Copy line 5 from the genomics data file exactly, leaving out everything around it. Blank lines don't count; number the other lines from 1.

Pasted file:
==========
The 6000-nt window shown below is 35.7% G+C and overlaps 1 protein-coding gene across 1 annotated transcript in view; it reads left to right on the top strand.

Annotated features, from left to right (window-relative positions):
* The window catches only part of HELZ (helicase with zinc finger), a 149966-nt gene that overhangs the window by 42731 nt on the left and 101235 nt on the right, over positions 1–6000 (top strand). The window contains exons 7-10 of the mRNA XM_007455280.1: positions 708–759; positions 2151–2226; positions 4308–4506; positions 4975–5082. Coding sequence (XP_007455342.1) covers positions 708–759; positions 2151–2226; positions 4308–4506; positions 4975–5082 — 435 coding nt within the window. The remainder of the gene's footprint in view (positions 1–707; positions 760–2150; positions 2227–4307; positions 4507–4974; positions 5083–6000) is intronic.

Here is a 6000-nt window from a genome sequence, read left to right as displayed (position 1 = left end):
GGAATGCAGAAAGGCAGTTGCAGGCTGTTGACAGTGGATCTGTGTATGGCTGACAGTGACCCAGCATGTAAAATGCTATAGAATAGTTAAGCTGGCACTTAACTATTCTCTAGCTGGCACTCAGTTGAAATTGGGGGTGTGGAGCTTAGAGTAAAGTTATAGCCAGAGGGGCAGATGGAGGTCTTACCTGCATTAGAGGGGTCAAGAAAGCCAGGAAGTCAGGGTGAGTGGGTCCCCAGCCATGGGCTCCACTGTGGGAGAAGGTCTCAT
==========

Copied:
GGAATGCAGAAAGGCAGTTGCAGGCTGTTGACAGTGGATCTGTGTATGGCTGACAGTGACCCAGCATGTAAAATGCTATAGAATAGTTAAGCTGGCACTTAACTATTCTCTAGCTGGCACTCAGTTGAAATTGGGGGTGTGGAGCTTAGAGTAAAGTTATAGCCAGAGGGGCAGATGGAGGTCTTACCTGCATTAGAGGGGTCAAGAAAGCCAGGAAGTCAGGGTGAGTGGGTCCCCAGCCATGGGCTCCACTGTGGGAGAAGGTCTCAT